City Moves Forward With Plan to Install Speed Cameras in School Zones. Here's When Speeders Might Get Their First Tickets:

The fastest car they clocked flew down Palm at 93 miles an hour – according to City Manager David Deitch, who addressed the City Council at their October meeting. 

Deitch cited a traffic survey company report explaining why the city needs to partner with a traffic camera vendor for roads around the city’s schools. 

The study, conducted by Alutmint, found the fastest speed recorded on 85, outside of Edge Elementary, at 75 miles an hour. On John Sims, the study clocked someone going 65 miles an hour. 

The worst part? These were speeds clocked from the “light to light” time: the time of day from roughly 6:30 AM to 3:39 PM when school children are heading to school or are in class. 

“We have a speeding problem,” Deitch said, “And I would like to get after it. 

An Altumint speed camera in action on a highway.

The Solution to Speeders in Niceville

According to Deitch, The speed survey found 5,824 cars that traveled more than 10 miles over the speed limit during the four days of the study.

In order to buy and implement the speed equipment, the council would have to adopt an ordinance allowing the company to install their equipment and charge the speeders. Deitch said City Attorney Dan Powell was working on the draft and planned to present it next month.

The equipment, owned by a company called Altumint, would not charge the city installation or maintenance fees, according to Deitch.

 

Niceville City Manager David Deitch speaks with Alan Wood before the Raider Village groundbreaking ceremony on August 22.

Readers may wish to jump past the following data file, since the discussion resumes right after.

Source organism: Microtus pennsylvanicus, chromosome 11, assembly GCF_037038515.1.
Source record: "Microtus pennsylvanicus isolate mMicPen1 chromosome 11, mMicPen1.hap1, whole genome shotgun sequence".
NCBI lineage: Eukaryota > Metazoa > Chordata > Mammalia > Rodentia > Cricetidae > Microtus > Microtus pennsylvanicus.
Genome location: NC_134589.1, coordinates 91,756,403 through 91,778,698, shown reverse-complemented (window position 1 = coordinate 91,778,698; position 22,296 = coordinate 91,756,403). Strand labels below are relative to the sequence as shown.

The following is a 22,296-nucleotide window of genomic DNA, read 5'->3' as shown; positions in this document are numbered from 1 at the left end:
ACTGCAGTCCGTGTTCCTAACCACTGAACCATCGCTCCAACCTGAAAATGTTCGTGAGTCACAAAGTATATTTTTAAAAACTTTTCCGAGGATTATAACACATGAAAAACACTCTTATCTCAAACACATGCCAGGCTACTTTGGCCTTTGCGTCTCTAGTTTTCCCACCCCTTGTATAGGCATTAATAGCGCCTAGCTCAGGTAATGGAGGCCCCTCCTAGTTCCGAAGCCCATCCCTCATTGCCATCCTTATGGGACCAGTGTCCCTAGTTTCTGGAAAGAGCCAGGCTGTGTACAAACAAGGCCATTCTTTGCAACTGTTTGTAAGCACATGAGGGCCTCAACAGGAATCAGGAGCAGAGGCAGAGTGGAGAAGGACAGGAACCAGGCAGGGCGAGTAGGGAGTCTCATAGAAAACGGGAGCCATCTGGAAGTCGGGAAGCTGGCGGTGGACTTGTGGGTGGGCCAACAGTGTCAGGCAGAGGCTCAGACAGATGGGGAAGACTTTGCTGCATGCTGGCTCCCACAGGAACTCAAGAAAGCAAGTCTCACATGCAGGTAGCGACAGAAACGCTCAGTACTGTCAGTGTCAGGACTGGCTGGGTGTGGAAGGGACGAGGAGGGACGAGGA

Instead, the company would do all of the work to maintain the system, from registering speeders, to sending tickets. The company would also provide evidence and expert witnesses in the case a ticket was challenged in court.

Speeders would receive flat-rate tickets for speeding. $100 tickets would go to those speeding 11 miles an hour above the posted speed limit. Anyone going 30 miles an hour above the speed limit would receive a $200 ticket.

Assuming a 90% reduction in speeding and a 80% payment rate, the Deitch figures it could net between $4-5 million dollars annually – as well as $1.5 million annually for the school district.

“It’s a nice little cherry on top,” Deitch said of the extra revenues for the city, “What I want to do is reduce those speeders 5,800 speeders in four different speed zones.”

There is not an estimated installation date for traffic cameras right now. The city will have to go through the Florida Department of Transportation (FDOT), which has not published its rules and guidance on these traffic cameras. FDOT says they will have guidance on these cameras published for cities, counties and the state by the end of 2023. Once FDOT publishes its rules, the company, Altumint, can begin the installation process with government organizations it has contracted with.

“I would not expect to see any working cameras in Niceville before the end of the first calendar quarter of next year.” Deitch wrote in an email to Mid Bay News.

About Altumint, the Company Running the Speed Cameras

Deitch added he plans to recommend the city use Altumint as a vendor for these cameras. The final decision is up to the city council – but in most situations where vast sums of technical expertise and comparison are required – city councils accept the recommendation without serious objection. 

Altumint is a Maryland-based company specializing in camera equipment that monitors speeds and issues tickets and identifies vehicles. The company was founded in 2019. Currently, Altumint has one other contract with a city in Florida. The City of Eustis, to the northwest of Orlando, signed a contract with the company for the school zone speed detection product Niceville is interested in back in July of 2023. 

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